Photo by Stephanie Guyer-Stevens
The doubling of the price of rice in Asia has given rise to what some have coined “the Asian Food Crisis.” While some economists feel that this is a temporary price hike, others see that the devastation from the recent cyclone in the central rice growing region of Burma can only exacerbate this condition, however temporary.
Regardless it is already the case that hunger experts are seeking out large scale responses, including stepping up commercial agricultural techniques with such means as the introduction of genetically modified rice and related products into the region. Outer Voices travels to Vietnam to document the work of the Vietnamese NGO SPERI. Their mission is to create a sustainable agricultural system for Vietnam, by shoring up traditional agricultural practices, supporting traditional culture and society, and drawing on the capacities of its own people to determine the best route for change.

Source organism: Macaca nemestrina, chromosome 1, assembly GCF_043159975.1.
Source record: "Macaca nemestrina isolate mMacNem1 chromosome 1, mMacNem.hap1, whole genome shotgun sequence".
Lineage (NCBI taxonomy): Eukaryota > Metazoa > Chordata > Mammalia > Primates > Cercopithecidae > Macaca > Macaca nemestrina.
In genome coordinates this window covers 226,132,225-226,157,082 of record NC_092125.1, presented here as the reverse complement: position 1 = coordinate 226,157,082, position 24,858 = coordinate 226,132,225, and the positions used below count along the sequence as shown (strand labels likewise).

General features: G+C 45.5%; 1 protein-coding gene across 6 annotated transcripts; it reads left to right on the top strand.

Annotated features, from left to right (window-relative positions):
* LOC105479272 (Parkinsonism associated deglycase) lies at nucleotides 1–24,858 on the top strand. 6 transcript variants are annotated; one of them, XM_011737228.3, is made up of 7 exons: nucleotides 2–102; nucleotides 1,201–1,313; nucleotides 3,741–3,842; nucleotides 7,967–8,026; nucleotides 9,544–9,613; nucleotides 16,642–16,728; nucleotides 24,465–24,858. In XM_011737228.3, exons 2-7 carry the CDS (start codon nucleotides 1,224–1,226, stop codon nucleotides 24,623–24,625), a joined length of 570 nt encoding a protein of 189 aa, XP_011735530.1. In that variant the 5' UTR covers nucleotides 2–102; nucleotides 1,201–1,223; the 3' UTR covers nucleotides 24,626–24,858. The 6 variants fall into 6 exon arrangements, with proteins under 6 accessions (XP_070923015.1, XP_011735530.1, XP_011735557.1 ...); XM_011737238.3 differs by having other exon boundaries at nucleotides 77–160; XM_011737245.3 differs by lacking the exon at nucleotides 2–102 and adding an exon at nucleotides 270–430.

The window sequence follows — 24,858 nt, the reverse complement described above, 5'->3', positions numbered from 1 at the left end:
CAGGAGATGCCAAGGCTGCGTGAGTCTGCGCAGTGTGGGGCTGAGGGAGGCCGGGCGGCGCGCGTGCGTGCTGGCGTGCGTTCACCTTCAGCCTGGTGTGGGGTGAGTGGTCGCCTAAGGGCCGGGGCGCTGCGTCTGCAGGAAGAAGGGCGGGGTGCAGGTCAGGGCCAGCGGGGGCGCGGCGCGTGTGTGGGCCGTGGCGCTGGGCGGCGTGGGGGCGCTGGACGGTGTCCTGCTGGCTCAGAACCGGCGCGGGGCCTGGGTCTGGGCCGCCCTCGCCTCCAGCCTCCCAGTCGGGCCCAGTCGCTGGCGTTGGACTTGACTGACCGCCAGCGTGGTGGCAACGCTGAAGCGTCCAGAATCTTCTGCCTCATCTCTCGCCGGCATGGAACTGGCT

By doing so they think Vietnam can create a stronger economic foundation that can resist the pressures of the market economy. Since Vietnam is a communist country, this effort at “bottom up” development has an unusual degree of possibility for success – and thus Vietnam has a possibility for leading a charge for economic sustainability for Southeast Asia which might fail in other countries. This piece is the fifth in a series of profiles by Outer Voices of women leaders in non-violent social change in Southeast Asia and the Pacific Islands.